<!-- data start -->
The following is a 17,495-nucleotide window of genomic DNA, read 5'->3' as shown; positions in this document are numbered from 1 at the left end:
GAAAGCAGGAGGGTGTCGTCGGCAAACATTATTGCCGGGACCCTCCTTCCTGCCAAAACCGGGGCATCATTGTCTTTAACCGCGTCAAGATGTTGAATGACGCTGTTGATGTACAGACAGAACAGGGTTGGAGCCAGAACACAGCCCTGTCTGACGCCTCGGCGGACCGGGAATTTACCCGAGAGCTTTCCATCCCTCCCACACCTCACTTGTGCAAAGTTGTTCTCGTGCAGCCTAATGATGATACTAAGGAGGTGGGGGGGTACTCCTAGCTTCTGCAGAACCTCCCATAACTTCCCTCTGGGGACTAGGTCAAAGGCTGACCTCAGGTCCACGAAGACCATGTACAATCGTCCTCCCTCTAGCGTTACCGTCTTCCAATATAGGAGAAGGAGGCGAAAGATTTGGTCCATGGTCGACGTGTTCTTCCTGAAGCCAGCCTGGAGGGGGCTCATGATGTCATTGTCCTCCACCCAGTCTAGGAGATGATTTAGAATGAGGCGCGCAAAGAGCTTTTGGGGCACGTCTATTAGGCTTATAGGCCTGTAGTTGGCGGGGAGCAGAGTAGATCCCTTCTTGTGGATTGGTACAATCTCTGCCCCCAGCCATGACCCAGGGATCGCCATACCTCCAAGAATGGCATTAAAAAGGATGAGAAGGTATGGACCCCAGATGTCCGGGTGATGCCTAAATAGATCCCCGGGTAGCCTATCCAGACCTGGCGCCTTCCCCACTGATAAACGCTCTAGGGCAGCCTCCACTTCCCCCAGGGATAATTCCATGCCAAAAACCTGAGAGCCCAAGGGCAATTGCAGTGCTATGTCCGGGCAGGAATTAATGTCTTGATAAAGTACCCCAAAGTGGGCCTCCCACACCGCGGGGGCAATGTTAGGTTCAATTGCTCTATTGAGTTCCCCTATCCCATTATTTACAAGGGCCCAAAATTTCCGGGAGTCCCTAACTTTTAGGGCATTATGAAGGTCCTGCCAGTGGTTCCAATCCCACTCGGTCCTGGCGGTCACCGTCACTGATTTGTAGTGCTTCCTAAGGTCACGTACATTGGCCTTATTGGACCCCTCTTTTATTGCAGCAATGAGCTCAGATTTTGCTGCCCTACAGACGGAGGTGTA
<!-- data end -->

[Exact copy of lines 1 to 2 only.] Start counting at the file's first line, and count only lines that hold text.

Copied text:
The following is a 17,495-nucleotide window of genomic DNA, read 5'->3' as shown; positions in this document are numbered from 1 at the left end:
GAAAGCAGGAGGGTGTCGTCGGCAAACATTATTGCCGGGACCCTCCTTCCTGCCAAAACCGGGGCATCATTGTCTTTAACCGCGTCAAGATGTTGAATGACGCTGTTGATGTACAGACAGAACAGGGTTGGAGCCAGAACACAGCCCTGTCTGACGCCTCGGCGGACCGGGAATTTACCCGAGAGCTTTCCATCCCTCCCACACCTCACTTGTGCAAAGTTGTTCTCGTGCAGCCTAATGATGATACTAAGGAGGTGGGGGGGTACTCCTAGCTTCTGCAGAACCTCCCATAACTTCCCTCTGGGGACTAGGTCAAAGGCTGACCTCAGGTCCACGAAGACCATGTACAATCGTCCTCCCTCTAGCGTTACCGTCTTCCAATATAGGAGAAGGAGGCGAAAGATTTGGTCCATGGTCGACGTGTTCTTCCTGAAGCCAGCCTGGAGGGGGCTCATGATGTCATTGTCCTCCACCCAGTCTAGGAGATGATTTAGAATGAGGCGCGCAAAGAGCTTTTGGGGCACGTCTATTAGGCTTATAGGCCTGTAGTTGGCGGGGAGCAGAGTAGATCCCTTCTTGTGGATTGGTACAATCTCTGCCCCCAGCCATGACCCAGGGATCGCCATACCTCCAAGAATGGCATTAAAAAGGATGAGAAGGTATGGACCCCAGATGTCCGGGTGATGCCTAAATAGATCCCCGGGTAGCCTATCCAGACCTGGCGCCTTCCCCACTGATAAACGCTCTAGGGCAGCCTCCACTTCCCCCAGGGATAATTCCATGCCAAAAACCTGAGAGCCCAAGGGCAATTGCAGTGCTATGTCCGGGCAGGAATTAATGTCTTGATAAAGTACCCCAAAGTGGGCCTCCCACACCGCGGGGGCAATGTTAGGTTCAATTGCTCTATTGAGTTCCCCTATCCCATTATTTACAAGGGCCCAAAATTTCCGGGAGTCCCTAACTTTTAGGGCATTATGAAGGTCCTGCCAGTGGTTCCAATCCCACTCGGTCCTGGCGGTCACCGTCACTGATTTGTAGTGCTTCCTAAGGTCACGTACATTGGCCTTATTGGACCCCTCTTTTATTGCAGCAATGAGCTCAGATTTTGCTGCCCTACAGACGGAGGTGTA